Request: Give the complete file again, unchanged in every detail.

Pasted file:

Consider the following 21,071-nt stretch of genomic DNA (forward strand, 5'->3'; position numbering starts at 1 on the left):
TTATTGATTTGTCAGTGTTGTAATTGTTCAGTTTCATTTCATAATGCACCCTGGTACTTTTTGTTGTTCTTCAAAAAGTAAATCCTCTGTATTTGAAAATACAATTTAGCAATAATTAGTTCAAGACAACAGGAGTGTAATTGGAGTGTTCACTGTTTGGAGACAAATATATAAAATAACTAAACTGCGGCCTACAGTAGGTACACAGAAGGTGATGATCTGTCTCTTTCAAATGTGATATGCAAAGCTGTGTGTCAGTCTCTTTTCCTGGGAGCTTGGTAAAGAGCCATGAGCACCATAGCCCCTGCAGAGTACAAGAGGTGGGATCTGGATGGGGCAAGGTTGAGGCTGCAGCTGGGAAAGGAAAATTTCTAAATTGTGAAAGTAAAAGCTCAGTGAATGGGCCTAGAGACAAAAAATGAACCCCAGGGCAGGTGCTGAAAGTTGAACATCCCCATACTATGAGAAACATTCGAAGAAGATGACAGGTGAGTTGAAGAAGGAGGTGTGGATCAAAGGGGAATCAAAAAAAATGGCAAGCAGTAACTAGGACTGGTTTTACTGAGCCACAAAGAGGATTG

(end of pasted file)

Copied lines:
Consider the following 21,071-nt stretch of genomic DNA (forward strand, 5'->3'; position numbering starts at 1 on the left):
TTATTGATTTGTCAGTGTTGTAATTGTTCAGTTTCATTTCATAATGCACCCTGGTACTTTTTGTTGTTCTTCAAAAAGTAAATCCTCTGTATTTGAAAATACAATTTAGCAATAATTAGTTCAAGACAACAGGAGTGTAATTGGAGTGTTCACTGTTTGGAGACAAATATATAAAATAACTAAACTGCGGCCTACAGTAGGTACACAGAAGGTGATGATCTGTCTCTTTCAAATGTGATATGCAAAGCTGTGTGTCAGTCTCTTTTCCTGGGAGCTTGGTAAAGAGCCATGAGCACCATAGCCCCTGCAGAGTACAAGAGGTGGGATCTGGATGGGGCAAGGTTGAGGCTGCAGCTGGGAAAGGAAAATTTCTAAATTGTGAAAGTAAAAGCTCAGTGAATGGGCCTAGAGACAAAAAATGAACCCCAGGGCAGGTGCTGAAAGTTGAACATCCCCATACTATGAGAAACATTCGAAGAAGATGACAGGTGAGTTGAAGAAGGAGGTGTGGATCAAAGGGGAATCAAAAAAAATGGCAAGCAGTAACTAGGACTGGTTTTACTGAGCCACAAAGAGGATTG